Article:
Eat Until 80% Full (Hara Hachi Bu)

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Hara hachi bu is the Okinawan principle of eating until you are 80 percent full.

I really like the idea.

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…but what if you have the ability to eat obscene amounts of food?

There’s a place in Seattle that has been around since 1954 called Beth’s Cafe that serves a 12-egg omelet with hashbrowns on a pizza pan.

It’s about 5 pounds of food.

I took my Aunt there recently since the place is closing down and we had to have one last omelet. I had no problem finishing the plate. I normally eat low-fat, but this was a special ocassion.

Hara Hachi Bu doesn’t mean eating to 80% capacity.

I’ll talk more about the principle after a short music video. I like to mix in funky tunes to break up the articles into small bite-size pieces (pun intended).

The music theme for this post is simply music videos and tunes from the last 2 years that I think are awesome.

Eating to be full -vs- eating to capacity.

There is a time-element to food and satiety.

There are a few reasons to eat slowly, but I’d say the main reason is to gauge whether you have eaten enough food to be satisfied.

Ever hear the phrase “overshooting the runway”?

This is finishing a large meal before your natural satiety signal kicks in.

There is a delay between when you eat food and when your body sends a satiety signal.

The faster you eat, the more likely your food intake will be much more than your body requires.

I’m sure we have all experienced this at a buffet.

I loved buffets as a kid.

All you can eat?

Challenge accepted!

Hara hachi bu does not mix well with buffets.

The idea is to stop long before you are stuffed.

How long does it take the body to sense satisfaction?

It takes about 20 minutes from the start of the meal for the brain to send out signals of satiety.

If you find that you overeat, time is your best ally.

One of the reasons I am a big fan of soup or salad as a diet tool is that it takes a long time to eat both.

Soup is an especially good diet food because it forces you to slow down.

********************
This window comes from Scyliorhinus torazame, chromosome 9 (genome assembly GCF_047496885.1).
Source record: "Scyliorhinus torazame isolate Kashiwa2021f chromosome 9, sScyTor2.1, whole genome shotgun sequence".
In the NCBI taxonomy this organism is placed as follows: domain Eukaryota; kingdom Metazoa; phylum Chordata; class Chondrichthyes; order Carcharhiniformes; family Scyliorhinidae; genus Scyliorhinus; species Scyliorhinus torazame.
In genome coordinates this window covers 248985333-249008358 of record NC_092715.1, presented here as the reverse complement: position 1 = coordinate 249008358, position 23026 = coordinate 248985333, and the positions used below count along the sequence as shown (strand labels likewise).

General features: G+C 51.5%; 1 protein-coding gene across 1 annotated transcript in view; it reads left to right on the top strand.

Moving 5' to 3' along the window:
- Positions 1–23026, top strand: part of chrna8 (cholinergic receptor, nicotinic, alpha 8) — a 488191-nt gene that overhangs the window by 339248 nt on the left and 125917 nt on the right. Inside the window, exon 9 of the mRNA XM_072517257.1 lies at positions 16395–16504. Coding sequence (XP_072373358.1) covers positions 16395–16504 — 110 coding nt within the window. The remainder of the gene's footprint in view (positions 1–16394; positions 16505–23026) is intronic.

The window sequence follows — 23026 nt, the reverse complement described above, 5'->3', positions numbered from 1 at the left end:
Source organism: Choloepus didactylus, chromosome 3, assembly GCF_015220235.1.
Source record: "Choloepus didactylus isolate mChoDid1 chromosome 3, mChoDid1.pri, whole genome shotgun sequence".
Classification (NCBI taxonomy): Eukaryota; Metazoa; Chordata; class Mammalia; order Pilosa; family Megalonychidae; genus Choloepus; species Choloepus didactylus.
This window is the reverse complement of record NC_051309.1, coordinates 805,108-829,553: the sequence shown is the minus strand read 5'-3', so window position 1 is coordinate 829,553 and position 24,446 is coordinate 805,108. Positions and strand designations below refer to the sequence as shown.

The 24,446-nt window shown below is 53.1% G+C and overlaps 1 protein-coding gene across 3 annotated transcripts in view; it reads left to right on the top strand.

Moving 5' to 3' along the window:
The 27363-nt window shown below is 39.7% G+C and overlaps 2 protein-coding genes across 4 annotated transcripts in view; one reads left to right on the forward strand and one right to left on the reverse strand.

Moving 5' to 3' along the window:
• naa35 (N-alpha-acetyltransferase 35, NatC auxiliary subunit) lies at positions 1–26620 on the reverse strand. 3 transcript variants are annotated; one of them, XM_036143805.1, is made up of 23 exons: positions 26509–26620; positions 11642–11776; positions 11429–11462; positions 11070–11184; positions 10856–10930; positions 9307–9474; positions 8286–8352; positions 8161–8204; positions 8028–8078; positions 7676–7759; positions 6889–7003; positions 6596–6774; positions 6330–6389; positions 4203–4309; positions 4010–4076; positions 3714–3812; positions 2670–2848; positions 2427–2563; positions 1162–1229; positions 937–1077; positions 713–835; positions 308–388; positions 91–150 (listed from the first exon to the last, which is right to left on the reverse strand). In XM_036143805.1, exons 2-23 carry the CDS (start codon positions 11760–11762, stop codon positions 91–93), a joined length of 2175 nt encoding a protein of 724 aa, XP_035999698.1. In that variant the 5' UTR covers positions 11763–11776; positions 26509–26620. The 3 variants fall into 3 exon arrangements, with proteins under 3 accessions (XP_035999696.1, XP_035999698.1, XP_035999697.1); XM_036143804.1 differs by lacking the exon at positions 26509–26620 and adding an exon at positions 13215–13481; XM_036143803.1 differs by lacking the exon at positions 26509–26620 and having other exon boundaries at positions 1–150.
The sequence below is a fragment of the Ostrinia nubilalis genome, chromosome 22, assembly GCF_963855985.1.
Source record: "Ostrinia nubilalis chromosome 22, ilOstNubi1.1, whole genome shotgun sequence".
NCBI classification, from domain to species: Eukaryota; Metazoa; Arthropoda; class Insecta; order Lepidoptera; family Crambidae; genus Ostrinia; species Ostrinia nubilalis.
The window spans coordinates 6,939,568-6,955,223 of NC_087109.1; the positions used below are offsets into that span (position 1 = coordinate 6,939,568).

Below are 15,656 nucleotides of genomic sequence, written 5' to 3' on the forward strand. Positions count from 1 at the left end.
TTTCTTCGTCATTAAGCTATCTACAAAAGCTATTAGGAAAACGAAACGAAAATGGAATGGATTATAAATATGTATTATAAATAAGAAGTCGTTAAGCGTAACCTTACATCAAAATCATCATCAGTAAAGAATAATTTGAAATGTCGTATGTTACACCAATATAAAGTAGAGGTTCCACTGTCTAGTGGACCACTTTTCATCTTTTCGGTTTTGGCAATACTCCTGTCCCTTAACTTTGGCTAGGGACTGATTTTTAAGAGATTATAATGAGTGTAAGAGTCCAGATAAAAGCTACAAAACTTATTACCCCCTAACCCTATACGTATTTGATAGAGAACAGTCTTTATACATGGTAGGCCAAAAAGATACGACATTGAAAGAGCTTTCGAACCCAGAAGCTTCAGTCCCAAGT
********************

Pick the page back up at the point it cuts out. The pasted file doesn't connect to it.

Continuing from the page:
Note: If you have a Pho place nearby it is an awesome choice if you are trying to drop weight.

A lot of work environments are set up to where lunch is rushed.

This is not an ideal since eating while rushed increases your chance of “overshooting the runway”.

You definitely do NOT want to eat at a restaurant for lunch if you have a rushed lunch break.

I’ve never had a job that allowed for an hour break for lunch.

I always had 30 minutes (or less).

By the time I went to a restaurant to order food I had about 10 minutes to eat it before rushing back to work.

When I began drinking a protein shake for lunch I dropped 10 pounds without trying.

This also allowed me to nap in my car for lunch.

I am a BIG fan of midday naps.

Don’t ever put yourself in a situation where eating is rushed.

One of the reasons I recommend making dinner your biggest meal is that this typically is the least-rushed meal.

Here’s a way to train yourself to eat less for dinner…

The 2/3 – 1/3 Dinner Tip

Earlier this year I began making dinner but only serving up 2/3 of what I would normally eat.

  • I’d leave the other 1/3 in a pan or on a plate.
  • I’d proceed to eat the 2/3 portion of dinner and save that other smaller dinner for later.

This smaller late dinner would also replace any higher-calorie snacks I was eating in the past.